“They are so willing to mentor and educate others,” Lidholm says. “They are an extension of our program on a volunteer basis, and we are grateful for their input.”
Just ask Fred Hollen, the first master beekeeper of the Virginia State Beekeepers Association and beekeeping instructor at Blue Ridge Community College, about his experience with beekeeping. He lost his first hive, and now he’s been raising bees since the early 1990s.
His first steps to success after getting the proper equipment?
“Get a mentor, and read every book you can on the subject,” Hollen says. “You want to know what you’re doing.”
Luckily, when chosen for the program, according to Lidholm, applicants receive a beekeeping guide to get them on the right track. “Some of them are starting from zero,” Linholm says. And Virginia has several dozen beekeeping associations spread out through each region that are willing to help those interested.
It’s OK to be a novice, but it can still be dangerous. According to Hollen, it comes down to not only knowing bee behavior, but also your own behavior. Interested beekeepers and pollinator advocates need to know the importance of protective behaviors rather than reactive ones (like your initial instincts to flee from them or swat at them—those should be avoided).
“Keep [the hives] away from pesticides (or simply don’t use them at all), prevent them from overcrowding their space and do everything you can to avoid a swarm,” Hollen says.
Otherwise with high hopes, this project hopes to do more than just simply help people raise bees, it hopes to reach the public through knowledge that the office is willing to provide to whomever is interested.
Getting to know the basics of helping, rather than hurting, vulnerable pollinator species that are quintessential to Virginia’s agriculture and overall plant health is just the beginning of creating a more positive outlook for the future.
“People need to know the basics,” Lidholm says. For example, when asked the primary goal of bees, Lidholm says, most people will say to make honey. But that’s actually a side effect of their real job, which is pollination, and directly impacts all crops and plant species (especially those such as apples, watermelon, squash and berries that grow across the state). “So, we want to use this time [in the spotlight] to educate consumers about how to protect pollinators overall, how to attract them to your yard safely, and about all of the benefits they provide to our state.”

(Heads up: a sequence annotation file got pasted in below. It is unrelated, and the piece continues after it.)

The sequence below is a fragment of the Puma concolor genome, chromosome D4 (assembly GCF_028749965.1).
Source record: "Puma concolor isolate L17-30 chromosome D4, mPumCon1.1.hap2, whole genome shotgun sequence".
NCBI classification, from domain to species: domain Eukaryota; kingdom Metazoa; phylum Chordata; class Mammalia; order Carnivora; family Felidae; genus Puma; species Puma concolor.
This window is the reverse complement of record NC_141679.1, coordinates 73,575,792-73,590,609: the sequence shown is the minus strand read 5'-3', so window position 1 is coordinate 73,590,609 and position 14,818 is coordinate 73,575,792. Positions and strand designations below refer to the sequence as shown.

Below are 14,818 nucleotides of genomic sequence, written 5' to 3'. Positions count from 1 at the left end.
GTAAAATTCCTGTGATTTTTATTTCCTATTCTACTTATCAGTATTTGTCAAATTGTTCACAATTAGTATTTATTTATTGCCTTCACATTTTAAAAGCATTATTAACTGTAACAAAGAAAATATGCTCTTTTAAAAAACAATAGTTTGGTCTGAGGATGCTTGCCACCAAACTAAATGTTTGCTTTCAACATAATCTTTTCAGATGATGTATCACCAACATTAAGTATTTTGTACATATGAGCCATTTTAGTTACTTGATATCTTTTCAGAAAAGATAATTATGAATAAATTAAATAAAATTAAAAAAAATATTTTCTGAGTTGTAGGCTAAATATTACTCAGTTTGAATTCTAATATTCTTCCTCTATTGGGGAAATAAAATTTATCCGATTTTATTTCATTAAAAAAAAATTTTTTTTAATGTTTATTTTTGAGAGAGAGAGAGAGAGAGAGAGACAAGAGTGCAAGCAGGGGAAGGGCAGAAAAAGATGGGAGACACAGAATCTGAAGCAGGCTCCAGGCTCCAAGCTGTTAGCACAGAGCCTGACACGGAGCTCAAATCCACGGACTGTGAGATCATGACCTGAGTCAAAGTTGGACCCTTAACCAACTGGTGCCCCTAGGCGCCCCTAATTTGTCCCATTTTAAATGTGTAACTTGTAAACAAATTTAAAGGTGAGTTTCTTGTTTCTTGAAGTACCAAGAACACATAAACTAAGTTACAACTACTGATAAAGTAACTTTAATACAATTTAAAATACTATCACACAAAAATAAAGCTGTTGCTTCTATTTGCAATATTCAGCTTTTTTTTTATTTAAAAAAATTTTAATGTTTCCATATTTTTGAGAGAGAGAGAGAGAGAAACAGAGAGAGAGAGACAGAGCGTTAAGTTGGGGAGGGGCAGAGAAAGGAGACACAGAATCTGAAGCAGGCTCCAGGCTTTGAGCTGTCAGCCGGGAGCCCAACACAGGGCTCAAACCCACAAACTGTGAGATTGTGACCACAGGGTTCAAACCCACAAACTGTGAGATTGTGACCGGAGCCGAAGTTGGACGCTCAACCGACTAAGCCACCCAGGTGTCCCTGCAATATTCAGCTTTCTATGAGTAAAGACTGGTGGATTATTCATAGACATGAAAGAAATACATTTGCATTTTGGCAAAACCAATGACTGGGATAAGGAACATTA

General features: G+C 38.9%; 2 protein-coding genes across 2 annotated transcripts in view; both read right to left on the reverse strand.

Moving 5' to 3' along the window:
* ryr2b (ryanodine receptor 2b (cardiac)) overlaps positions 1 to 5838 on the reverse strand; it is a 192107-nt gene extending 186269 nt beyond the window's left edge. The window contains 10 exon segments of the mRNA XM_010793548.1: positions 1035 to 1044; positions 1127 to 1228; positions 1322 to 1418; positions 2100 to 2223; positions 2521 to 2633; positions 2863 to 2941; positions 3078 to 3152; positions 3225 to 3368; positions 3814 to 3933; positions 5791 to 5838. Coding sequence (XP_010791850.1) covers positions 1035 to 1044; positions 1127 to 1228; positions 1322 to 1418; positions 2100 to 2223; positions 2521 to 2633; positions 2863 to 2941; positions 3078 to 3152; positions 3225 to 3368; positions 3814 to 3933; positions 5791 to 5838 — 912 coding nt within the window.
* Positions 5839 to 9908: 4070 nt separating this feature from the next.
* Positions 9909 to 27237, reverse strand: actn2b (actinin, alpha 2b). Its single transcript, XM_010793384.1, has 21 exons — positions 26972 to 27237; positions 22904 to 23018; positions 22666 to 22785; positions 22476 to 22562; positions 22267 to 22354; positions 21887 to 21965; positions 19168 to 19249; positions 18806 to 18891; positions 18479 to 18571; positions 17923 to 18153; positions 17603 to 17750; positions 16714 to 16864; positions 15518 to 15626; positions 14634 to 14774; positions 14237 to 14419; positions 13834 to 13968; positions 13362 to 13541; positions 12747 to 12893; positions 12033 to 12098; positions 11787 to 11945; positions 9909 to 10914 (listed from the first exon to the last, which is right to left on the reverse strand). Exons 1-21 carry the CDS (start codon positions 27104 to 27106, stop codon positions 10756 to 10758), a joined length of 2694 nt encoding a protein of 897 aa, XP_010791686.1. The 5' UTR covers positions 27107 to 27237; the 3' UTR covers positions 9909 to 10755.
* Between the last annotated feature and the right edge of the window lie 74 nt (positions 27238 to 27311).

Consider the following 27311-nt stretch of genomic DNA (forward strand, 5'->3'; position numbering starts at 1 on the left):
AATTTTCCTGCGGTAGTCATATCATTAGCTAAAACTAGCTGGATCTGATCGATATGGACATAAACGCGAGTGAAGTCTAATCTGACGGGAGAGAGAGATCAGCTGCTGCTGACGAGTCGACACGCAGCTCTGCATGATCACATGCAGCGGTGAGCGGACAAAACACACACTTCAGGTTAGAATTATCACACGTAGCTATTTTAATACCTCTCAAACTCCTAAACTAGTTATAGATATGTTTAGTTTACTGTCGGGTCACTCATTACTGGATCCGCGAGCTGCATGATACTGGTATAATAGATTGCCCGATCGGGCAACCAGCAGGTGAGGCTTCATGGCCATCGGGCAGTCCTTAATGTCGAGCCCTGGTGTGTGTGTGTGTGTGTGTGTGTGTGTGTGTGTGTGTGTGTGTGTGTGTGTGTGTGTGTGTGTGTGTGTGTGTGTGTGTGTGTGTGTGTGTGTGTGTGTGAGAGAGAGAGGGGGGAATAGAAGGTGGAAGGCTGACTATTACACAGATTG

Lidholm continues, “One out of every three bites of food on a person’s plate each day is made possible because of a pollinator,” and Virginia farmers rely heavily on the pollinator’s activity and support. Agriculture is the state’s largest private industry with an economic impact of $91 billion.
That’s why VDACS is so passionate about being the go-to source for information on the importance of pollinators in Virginia. It wants everyone to know that the types of flowers you plant, the pesticides you use and the more knowledge you have, all greatly influence the state’s pollinators (ranging from the birds to the bees).
“There is just pure amazement [in beekeeping],” Hollen says. “[I believe] you can’t get familiar with bees, know and understand how they operate or see how they interact with each other without feeling the presence of a divine power.”
To learn more about VDACS Beehive Distribution Program, visit vdacs.virginia.gov. For a lengthy list of local beekeepers associations across the state of Virginia, visit virginiabeepers.org.
The climate change lobby has been assuring us for years – decades, really – that we are all on the brink of certain death because of global warming or cooling or climate change or whatever the term du jour is at the time. In the ’80s actor Ted Danson campaigned against global cooling, saying we had 20 years to shift course or succumb to the new ice age. Al Gore told us the inconvenient truth of our impending death way back in 2006. In California, former Governor Jerry Brown told his residents that the summer fire season was only going to get worse and worse thanks to global warming. And of course who can forget Alexandria Ocasio-Cortez’ constant, dire warnings that we only have a mere dozen years left on this planet?
Glacier National Park in M0ntana has been warning about the coming apocalypse by posting signs around the park that say “Gone by 2020”, referring to fears that the glaciers were receding more rapidly than normal and would eventually melt completely, leading to other natural disasters.
However, nature has a way of surprising us. In recent years the glaciers have actually begun expanding again, and park officials have been subtly removing the grim signage and language from their brochures, say visitors from Lysander Spooner University who regularly visit the park.
Officials at Glacier National Park (GNP) have begun quietly removing and altering signs and government literature which told visitors that the Park’s glaciers were all expected to disappear by either 2020 or 2030.